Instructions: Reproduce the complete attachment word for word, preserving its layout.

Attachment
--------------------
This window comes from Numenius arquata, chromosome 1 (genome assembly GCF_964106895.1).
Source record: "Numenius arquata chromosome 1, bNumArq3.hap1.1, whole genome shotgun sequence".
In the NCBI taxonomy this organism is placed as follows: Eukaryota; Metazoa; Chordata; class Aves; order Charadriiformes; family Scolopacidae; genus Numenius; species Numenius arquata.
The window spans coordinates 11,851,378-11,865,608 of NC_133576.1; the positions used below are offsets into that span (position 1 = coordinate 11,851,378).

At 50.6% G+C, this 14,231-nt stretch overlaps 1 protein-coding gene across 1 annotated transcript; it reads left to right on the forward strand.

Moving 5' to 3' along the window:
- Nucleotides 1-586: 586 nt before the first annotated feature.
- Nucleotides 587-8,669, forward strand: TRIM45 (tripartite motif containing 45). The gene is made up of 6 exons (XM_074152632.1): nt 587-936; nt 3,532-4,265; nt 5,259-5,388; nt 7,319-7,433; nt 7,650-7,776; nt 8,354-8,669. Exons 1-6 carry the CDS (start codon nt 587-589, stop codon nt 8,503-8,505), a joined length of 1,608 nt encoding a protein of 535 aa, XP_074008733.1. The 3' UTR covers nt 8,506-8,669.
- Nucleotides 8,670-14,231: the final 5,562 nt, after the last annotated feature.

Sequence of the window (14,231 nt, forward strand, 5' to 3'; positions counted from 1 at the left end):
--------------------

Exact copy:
This window comes from Numenius arquata, chromosome 1 (genome assembly GCF_964106895.1).
Source record: "Numenius arquata chromosome 1, bNumArq3.hap1.1, whole genome shotgun sequence".
In the NCBI taxonomy this organism is placed as follows: Eukaryota; Metazoa; Chordata; class Aves; order Charadriiformes; family Scolopacidae; genus Numenius; species Numenius arquata.
The window spans coordinates 11,851,378-11,865,608 of NC_133576.1; the positions used below are offsets into that span (position 1 = coordinate 11,851,378).

At 50.6% G+C, this 14,231-nt stretch overlaps 1 protein-coding gene across 1 annotated transcript; it reads left to right on the forward strand.

Moving 5' to 3' along the window:
- Nucleotides 1-586: 586 nt before the first annotated feature.
- Nucleotides 587-8,669, forward strand: TRIM45 (tripartite motif containing 45). The gene is made up of 6 exons (XM_074152632.1): nt 587-936; nt 3,532-4,265; nt 5,259-5,388; nt 7,319-7,433; nt 7,650-7,776; nt 8,354-8,669. Exons 1-6 carry the CDS (start codon nt 587-589, stop codon nt 8,503-8,505), a joined length of 1,608 nt encoding a protein of 535 aa, XP_074008733.1. The 3' UTR covers nt 8,506-8,669.
- Nucleotides 8,670-14,231: the final 5,562 nt, after the last annotated feature.

Sequence of the window (14,231 nt, forward strand, 5' to 3'; positions counted from 1 at the left end):